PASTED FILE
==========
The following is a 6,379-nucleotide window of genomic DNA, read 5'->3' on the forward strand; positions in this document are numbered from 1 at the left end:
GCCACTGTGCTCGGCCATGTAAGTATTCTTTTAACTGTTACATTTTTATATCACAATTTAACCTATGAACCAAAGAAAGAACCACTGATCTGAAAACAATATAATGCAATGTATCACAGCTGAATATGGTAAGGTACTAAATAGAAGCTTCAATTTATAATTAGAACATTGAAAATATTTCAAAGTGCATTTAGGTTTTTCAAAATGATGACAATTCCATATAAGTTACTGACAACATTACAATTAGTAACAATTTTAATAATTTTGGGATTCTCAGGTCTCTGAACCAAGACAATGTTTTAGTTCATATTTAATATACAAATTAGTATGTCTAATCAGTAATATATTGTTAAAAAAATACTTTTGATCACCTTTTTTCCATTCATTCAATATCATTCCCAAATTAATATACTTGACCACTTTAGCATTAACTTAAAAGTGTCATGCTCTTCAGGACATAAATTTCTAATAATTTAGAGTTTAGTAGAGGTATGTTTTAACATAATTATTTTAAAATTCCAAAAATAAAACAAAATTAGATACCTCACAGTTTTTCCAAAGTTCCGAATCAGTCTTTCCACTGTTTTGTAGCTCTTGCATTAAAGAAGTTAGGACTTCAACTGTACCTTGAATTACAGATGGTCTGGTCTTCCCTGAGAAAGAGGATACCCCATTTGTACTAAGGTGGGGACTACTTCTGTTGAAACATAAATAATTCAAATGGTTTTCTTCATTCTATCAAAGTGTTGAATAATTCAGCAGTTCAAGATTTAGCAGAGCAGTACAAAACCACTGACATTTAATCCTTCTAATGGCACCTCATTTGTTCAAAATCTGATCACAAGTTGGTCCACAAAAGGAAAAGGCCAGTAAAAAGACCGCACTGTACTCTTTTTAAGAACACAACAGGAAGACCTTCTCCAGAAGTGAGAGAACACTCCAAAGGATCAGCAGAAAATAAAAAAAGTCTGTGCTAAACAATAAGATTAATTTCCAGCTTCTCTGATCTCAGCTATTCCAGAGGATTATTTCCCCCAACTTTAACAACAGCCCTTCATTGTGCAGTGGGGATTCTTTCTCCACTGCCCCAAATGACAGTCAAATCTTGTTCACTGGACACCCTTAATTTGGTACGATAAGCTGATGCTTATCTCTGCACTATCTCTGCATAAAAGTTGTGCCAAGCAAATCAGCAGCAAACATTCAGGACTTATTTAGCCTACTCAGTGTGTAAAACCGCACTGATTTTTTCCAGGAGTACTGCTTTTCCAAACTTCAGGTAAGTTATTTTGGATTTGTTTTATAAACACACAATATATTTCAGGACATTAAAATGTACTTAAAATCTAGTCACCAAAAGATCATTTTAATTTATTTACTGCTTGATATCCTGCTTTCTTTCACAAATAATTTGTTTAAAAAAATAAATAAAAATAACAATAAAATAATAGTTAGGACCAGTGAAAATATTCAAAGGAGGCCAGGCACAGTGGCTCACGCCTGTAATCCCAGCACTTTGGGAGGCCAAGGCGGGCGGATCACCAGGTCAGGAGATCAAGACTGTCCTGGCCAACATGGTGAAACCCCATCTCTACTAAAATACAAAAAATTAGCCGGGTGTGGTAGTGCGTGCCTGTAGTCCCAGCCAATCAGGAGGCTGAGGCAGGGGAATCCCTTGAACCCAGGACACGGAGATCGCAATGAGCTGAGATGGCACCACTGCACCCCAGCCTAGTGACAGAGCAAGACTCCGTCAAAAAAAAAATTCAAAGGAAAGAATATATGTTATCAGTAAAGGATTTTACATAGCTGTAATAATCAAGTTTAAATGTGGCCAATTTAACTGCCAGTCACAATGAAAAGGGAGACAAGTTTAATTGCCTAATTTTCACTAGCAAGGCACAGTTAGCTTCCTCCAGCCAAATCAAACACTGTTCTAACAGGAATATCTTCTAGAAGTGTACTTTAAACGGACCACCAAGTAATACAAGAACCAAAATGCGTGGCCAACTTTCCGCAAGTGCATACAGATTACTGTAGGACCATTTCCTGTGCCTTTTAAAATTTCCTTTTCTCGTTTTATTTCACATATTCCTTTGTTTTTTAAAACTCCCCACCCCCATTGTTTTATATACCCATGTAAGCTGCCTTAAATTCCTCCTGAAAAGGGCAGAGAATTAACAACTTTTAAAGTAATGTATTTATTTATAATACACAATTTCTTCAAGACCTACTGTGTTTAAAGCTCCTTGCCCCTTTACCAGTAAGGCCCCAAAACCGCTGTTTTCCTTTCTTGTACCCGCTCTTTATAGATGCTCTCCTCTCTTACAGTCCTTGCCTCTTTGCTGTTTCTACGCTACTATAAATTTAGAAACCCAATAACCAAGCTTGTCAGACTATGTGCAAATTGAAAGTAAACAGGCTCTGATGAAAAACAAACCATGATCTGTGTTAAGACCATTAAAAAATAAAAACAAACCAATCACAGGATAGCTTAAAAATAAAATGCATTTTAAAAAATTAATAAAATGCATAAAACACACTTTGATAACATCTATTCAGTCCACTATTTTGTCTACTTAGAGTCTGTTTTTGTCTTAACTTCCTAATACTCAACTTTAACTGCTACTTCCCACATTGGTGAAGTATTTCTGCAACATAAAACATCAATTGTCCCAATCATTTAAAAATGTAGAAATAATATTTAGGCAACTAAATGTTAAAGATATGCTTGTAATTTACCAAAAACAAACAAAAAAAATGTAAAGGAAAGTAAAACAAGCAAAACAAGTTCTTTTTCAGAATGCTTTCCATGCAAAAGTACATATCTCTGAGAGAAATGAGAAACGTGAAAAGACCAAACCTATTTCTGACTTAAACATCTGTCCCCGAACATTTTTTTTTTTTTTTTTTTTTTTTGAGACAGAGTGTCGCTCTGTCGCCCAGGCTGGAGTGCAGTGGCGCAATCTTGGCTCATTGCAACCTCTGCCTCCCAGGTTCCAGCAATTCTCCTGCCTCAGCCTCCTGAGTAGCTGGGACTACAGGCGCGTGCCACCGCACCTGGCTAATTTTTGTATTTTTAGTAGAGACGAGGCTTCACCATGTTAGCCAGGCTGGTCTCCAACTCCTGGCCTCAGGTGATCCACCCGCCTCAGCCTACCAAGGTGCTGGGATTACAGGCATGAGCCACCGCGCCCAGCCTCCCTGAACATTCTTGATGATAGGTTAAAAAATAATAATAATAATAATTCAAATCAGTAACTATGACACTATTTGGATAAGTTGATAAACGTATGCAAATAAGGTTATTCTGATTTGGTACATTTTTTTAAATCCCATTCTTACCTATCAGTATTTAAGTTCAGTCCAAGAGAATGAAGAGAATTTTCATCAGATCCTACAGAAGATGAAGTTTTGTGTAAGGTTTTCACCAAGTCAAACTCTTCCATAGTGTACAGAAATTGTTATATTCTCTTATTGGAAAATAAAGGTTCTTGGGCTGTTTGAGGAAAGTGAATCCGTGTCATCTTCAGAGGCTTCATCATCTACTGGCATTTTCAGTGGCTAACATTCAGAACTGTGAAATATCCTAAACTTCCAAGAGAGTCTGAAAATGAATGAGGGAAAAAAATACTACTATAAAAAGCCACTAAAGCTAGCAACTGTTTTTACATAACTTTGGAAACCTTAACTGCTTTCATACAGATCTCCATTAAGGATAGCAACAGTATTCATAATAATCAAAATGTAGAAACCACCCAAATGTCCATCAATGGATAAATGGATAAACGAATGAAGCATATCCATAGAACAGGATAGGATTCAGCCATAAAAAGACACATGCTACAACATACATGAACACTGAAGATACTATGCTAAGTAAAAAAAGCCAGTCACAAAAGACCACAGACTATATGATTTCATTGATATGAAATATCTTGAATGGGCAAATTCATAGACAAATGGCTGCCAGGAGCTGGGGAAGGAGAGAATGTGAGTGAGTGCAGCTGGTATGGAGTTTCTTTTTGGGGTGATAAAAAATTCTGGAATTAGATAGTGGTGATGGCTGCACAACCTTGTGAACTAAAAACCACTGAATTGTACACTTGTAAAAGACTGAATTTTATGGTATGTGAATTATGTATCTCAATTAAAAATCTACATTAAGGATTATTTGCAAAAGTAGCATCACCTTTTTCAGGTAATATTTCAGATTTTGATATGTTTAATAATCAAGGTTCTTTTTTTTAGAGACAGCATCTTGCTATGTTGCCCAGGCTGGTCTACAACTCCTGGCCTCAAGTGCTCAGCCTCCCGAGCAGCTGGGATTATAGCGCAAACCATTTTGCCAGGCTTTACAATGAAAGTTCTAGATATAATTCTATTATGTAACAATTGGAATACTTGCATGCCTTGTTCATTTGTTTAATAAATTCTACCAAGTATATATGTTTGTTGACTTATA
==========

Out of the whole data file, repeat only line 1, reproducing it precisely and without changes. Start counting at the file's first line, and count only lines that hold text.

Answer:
The following is a 6,379-nucleotide window of genomic DNA, read 5'->3' on the forward strand; positions in this document are numbered from 1 at the left end: